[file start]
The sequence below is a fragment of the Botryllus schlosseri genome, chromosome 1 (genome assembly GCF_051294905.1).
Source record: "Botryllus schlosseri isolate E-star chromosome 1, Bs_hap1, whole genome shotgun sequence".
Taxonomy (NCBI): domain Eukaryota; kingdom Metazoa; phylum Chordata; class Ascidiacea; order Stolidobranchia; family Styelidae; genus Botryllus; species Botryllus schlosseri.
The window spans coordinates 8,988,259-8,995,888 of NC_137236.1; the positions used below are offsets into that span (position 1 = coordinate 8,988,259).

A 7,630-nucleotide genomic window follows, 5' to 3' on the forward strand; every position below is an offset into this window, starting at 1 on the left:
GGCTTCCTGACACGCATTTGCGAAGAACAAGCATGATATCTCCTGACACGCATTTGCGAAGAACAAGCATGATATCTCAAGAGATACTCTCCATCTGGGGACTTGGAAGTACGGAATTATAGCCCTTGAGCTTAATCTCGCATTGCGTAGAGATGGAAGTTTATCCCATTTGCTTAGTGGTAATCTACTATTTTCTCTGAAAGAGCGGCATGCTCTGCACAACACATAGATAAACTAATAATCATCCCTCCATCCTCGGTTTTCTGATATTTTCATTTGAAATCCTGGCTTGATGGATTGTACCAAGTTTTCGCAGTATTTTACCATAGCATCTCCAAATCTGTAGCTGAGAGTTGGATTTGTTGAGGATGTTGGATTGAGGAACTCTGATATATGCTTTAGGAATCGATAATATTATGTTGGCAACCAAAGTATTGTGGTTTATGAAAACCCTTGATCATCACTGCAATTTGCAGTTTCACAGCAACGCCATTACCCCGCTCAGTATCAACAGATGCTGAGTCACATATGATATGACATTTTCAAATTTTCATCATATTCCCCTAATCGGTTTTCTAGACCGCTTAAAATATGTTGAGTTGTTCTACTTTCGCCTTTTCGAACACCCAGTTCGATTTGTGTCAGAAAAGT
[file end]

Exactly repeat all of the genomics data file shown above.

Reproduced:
The sequence below is a fragment of the Botryllus schlosseri genome, chromosome 1 (genome assembly GCF_051294905.1).
Source record: "Botryllus schlosseri isolate E-star chromosome 1, Bs_hap1, whole genome shotgun sequence".
Taxonomy (NCBI): domain Eukaryota; kingdom Metazoa; phylum Chordata; class Ascidiacea; order Stolidobranchia; family Styelidae; genus Botryllus; species Botryllus schlosseri.
The window spans coordinates 8,988,259-8,995,888 of NC_137236.1; the positions used below are offsets into that span (position 1 = coordinate 8,988,259).

A 7,630-nucleotide genomic window follows, 5' to 3' on the forward strand; every position below is an offset into this window, starting at 1 on the left:
GGCTTCCTGACACGCATTTGCGAAGAACAAGCATGATATCTCCTGACACGCATTTGCGAAGAACAAGCATGATATCTCAAGAGATACTCTCCATCTGGGGACTTGGAAGTACGGAATTATAGCCCTTGAGCTTAATCTCGCATTGCGTAGAGATGGAAGTTTATCCCATTTGCTTAGTGGTAATCTACTATTTTCTCTGAAAGAGCGGCATGCTCTGCACAACACATAGATAAACTAATAATCATCCCTCCATCCTCGGTTTTCTGATATTTTCATTTGAAATCCTGGCTTGATGGATTGTACCAAGTTTTCGCAGTATTTTACCATAGCATCTCCAAATCTGTAGCTGAGAGTTGGATTTGTTGAGGATGTTGGATTGAGGAACTCTGATATATGCTTTAGGAATCGATAATATTATGTTGGCAACCAAAGTATTGTGGTTTATGAAAACCCTTGATCATCACTGCAATTTGCAGTTTCACAGCAACGCCATTACCCCGCTCAGTATCAACAGATGCTGAGTCACATATGATATGACATTTTCAAATTTTCATCATATTCCCCTAATCGGTTTTCTAGACCGCTTAAAATATGTTGAGTTGTTCTACTTTCGCCTTTTCGAACACCCAGTTCGATTTGTGTCAGAAAAGT